Introduction: SLR Video Rig
I recently upgraded to an SLR with video which I think is the greatest thing ever! However the traditional techniques embedded in me to hold my camera don't work with video. It's way to shaky but there are solutions out there but they aren't cheap. I chose to do more of a gun style just for the ease of creating and I am very happy with the end result. Also the cheap versions you would buy don't have focus and shutter buttons in the handle.
Step 1: Materials
I started out with 3/4" PVC from Home Depot. It is super cheap and easy to work with. I bought two small sections for 1.15 or so each then 3 elbows and 1 T. I purchased 2 buttons from radioshack for a few bucks and I had the phone headset laying around. *I had an adapter from 3.5" to 2.5" from a gaming head set you don't need to do this step if you already have the smaller 2.5" and you want to just run that cable out*. You'll need some random wire from the old junk drawer and some solder/tape.
Step 2: Laying Pipe
The longer peices are 8.5" and the shorter are 6.5" on mine but I would encourage customizing it so that yours will fit you better. I had 2 of the 8.5" and 4 of the 6.5"
Step 3: Custom Head
I had a piece laying around from an old school flash bracket so I cheated a bit and used that. However I did make up a little schematic to supplement with a piece of wood or plexi-glass. Cut a notch in the end of the pipe and drill 2 screw holes. Then fasten the plate to the pipe. Make a handle with tripod thread by putting a tripod thread sized bolt through a cap and attach it to a 6.5" piece of pipe and drill a hole into the plate and viola.
Step 4: Wiring Part 1
Cut the headphones off leaving as much wire as possible. If your wires look like mine you'll want to add some of that wire you got to make them sturdier. I just hit them with a dab of solder and taped them up.
Step 5: Wiring Part 2
Now you have to figure out your wiring layout. If your camera supports this you normally have 3 wires you'll be using. 1 ground 1 focus and 1 shutter. You can easily figure out which one does what by touching the wires together. Once you figure out your wires you need to split the ground into 2 wires and attach each part to one contact on your buttons. Then attach each other wire to one of the contacts on each button so your two buttons each have their functions. Test and make sure they work then hit them with solder and tape. Make sure you don't use too much because that can make it harder to get the buttons into the pipes.
Step 6: Wiring Practical Application
Now that we have our wiring all set its time to put it into place. Clamp your pipes down when you drill to prevent from slipping. I drilled 2 for the buttons and 1 for the plug. Once again if you don't have one of those adapters you can just run your plug right out that hole. Make sure your buttons loosely fit into the hole otherwise they will be impossible to get in. I used a rubberband and a sharpie to get the buttons lined up to poke through the holes. Once you get them in test your connections to make sure nothing wiggled lose.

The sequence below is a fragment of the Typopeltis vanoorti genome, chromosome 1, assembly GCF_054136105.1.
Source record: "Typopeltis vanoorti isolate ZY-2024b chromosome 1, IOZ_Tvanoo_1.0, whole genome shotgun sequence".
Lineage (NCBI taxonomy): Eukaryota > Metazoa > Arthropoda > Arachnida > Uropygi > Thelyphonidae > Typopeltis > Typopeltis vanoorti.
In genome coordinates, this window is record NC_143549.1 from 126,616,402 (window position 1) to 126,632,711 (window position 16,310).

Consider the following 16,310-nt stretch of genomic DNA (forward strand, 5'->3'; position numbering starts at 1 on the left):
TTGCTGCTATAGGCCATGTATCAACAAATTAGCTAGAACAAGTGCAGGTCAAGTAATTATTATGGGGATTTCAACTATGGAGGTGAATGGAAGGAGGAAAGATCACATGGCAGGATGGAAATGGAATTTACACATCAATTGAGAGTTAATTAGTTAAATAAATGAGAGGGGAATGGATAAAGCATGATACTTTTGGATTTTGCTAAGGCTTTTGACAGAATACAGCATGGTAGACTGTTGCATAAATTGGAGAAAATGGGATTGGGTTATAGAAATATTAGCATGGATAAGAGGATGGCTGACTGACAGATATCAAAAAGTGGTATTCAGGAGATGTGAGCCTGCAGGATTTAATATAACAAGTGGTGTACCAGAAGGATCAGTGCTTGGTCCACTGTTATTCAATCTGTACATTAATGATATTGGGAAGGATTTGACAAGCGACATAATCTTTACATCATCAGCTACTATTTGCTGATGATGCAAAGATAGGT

Step 7: Assemble
It's super easy to assemble just look at the picture and pop it together. I used some black spray paint to paint mine. I'll have to retouch it because I got the idea for the buttons after I made it so I had to go backwards. Make sure you get a good matte finish paint otherwise it will get tacky. I also have a nice decal cutter so I made a decal for it. I have named it the clutch and gave it the new camera hacker logo I made.
Step 8: Success
There you have it a nice cheap and fun video grip. These are great for video and still pictures. Make sure your camera can use the 2.5" plug and you're all set. If it can't you can always just use the rig without installing the buttons.
Did a basic test and posted it from my cell phone.
10 years ago on Introduction
I set up a Rig for my Nikon D4 and Atomos Ninja-2.
From my blog:
Once set up all I have to do is start Live View (in video mode) and start the Ninja-2 recording. When I cycle the Live View button on the D4, the Ninja-2 starts recording when Live View is on and stops when I shut it off. Each time the Ninja-2 creates a new file for the next take. I turn on the Focus Peaking to ensure perfect focus and it stays on the whole time (does not reset when Live View is cycled). Perfection!
Check out my rig
Dan at Vigorotaku
12 years ago on Introduction
This is really cool!
12 years ago on Introduction